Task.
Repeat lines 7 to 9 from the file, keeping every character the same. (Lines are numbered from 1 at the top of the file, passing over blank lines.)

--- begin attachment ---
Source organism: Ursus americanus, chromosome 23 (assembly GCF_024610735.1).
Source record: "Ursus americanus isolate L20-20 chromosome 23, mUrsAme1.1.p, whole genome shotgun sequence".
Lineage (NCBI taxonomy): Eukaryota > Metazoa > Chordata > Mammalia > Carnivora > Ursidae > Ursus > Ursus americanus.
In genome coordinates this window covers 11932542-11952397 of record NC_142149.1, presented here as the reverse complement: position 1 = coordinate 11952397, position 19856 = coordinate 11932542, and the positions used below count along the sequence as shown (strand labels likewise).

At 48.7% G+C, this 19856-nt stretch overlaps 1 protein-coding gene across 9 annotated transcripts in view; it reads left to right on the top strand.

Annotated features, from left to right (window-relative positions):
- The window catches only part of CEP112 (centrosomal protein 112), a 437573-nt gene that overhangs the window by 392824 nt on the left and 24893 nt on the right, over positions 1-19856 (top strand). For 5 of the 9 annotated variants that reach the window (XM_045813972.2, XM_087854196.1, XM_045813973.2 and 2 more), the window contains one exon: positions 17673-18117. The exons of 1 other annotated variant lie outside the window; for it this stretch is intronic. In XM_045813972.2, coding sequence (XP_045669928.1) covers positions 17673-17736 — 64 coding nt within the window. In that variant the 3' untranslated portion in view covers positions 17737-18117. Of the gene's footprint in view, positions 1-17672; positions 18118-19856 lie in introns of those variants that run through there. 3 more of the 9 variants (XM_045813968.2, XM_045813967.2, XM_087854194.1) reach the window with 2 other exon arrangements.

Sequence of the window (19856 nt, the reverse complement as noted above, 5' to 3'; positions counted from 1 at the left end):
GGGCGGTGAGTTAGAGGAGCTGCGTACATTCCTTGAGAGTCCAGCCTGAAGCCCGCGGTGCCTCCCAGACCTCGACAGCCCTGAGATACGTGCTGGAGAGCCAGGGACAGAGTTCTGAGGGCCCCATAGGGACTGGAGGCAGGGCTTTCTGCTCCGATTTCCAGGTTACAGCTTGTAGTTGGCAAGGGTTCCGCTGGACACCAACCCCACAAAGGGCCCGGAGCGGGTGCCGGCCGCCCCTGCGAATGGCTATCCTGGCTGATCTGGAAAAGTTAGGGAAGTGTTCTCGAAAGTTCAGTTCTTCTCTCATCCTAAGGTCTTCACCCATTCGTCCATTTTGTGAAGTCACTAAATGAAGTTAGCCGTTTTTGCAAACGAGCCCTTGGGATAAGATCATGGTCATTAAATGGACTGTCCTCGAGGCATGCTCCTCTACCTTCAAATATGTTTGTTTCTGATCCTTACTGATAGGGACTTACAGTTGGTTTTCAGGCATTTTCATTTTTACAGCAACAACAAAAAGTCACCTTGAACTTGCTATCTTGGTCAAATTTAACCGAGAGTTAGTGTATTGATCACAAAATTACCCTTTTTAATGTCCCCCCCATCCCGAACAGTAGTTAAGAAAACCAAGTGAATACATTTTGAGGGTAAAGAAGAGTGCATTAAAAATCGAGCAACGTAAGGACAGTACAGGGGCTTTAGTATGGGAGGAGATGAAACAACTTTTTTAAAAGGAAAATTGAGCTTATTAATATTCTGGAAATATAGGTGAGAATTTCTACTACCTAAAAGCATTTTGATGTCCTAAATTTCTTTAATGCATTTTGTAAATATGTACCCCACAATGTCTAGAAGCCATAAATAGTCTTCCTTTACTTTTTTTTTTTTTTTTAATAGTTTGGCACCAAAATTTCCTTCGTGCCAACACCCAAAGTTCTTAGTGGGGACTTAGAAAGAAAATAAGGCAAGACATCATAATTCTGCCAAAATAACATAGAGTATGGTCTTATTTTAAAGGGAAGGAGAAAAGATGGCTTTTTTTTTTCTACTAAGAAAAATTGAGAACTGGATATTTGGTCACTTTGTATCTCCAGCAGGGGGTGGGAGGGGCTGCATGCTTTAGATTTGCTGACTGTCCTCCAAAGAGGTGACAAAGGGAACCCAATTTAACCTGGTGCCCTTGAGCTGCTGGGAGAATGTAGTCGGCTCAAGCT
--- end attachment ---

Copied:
- The window catches only part of CEP112 (centrosomal protein 112), a 437573-nt gene that overhangs the window by 392824 nt on the left and 24893 nt on the right, over positions 1-19856 (top strand). For 5 of the 9 annotated variants that reach the window (XM_045813972.2, XM_087854196.1, XM_045813973.2 and 2 more), the window contains one exon: positions 17673-18117. The exons of 1 other annotated variant lie outside the window; for it this stretch is intronic. In XM_045813972.2, coding sequence (XP_045669928.1) covers positions 17673-17736 — 64 coding nt within the window. In that variant the 3' untranslated portion in view covers positions 17737-18117. Of the gene's footprint in view, positions 1-17672; positions 18118-19856 lie in introns of those variants that run through there. 3 more of the 9 variants (XM_045813968.2, XM_045813967.2, XM_087854194.1) reach the window with 2 other exon arrangements.

Sequence of the window (19856 nt, the reverse complement as noted above, 5' to 3'; positions counted from 1 at the left end):
GGGCGGTGAGTTAGAGGAGCTGCGTACATTCCTTGAGAGTCCAGCCTGAAGCCCGCGGTGCCTCCCAGACCTCGACAGCCCTGAGATACGTGCTGGAGAGCCAGGGACAGAGTTCTGAGGGCCCCATAGGGACTGGAGGCAGGGCTTTCTGCTCCGATTTCCAGGTTACAGCTTGTAGTTGGCAAGGGTTCCGCTGGACACCAACCCCACAAAGGGCCCGGAGCGGGTGCCGGCCGCCCCTGCGAATGGCTATCCTGGCTGATCTGGAAAAGTTAGGGAAGTGTTCTCGAAAGTTCAGTTCTTCTCTCATCCTAAGGTCTTCACCCATTCGTCCATTTTGTGAAGTCACTAAATGAAGTTAGCCGTTTTTGCAAACGAGCCCTTGGGATAAGATCATGGTCATTAAATGGACTGTCCTCGAGGCATGCTCCTCTACCTTCAAATATGTTTGTTTCTGATCCTTACTGATAGGGACTTACAGTTGGTTTTCAGGCATTTTCATTTTTACAGCAACAACAAAAAGTCACCTTGAACTTGCTATCTTGGTCAAATTTAACCGAGAGTTAGTGTATTGATCACAAAATTACCCTTTTTAATGTCCCCCCCATCCCGAACAGTAGTTAAGAAAACCAAGTGAATACATTTTGAGGGTAAAGAAGAGTGCATTAAAAATCGAGCAACGTAAGGACAGTACAGGGGCTTTAGTATGGGAGGAGATGAAACAACTTTTTTAAAAGGAAAATTGAGCTTATTAATATTCTGGAAATATAGGTGAGAATTTCTACTACCTAAAAGCATTTTGATGTCCTAAATTTCTTTAATGCATTTTGTAAATATGTACCCCACAATGTCTAGAAGCCATAAATAGTCTTCCTTTACTTTTTTTTTTTTTTTTAATAGTTTGGCACCAAAATTTCCTTCGTGCCAACACCCAAAGTTCTTAGTGGGGACTTAGAAAGAAAATAAGGCAAGACATCATAATTCTGCCAAAATAACATAGAGTATGGTCTTATTTTAAAGGGAAGGAGAAAAGATGGCTTTTTTTTTTCTACTAAGAAAAATTGAGAACTGGATATTTGGTCACTTTGTATCTCCAGCAGGGGGTGGGAGGGGCTGCATGCTTTAGATTTGCTGACTGTCCTCCAAAGAGGTGACAAAGGGAACCCAATTTAACCTGGTGCCCTTGAGCTGCTGGGAGAATGTAGTCGGCTCAAGCT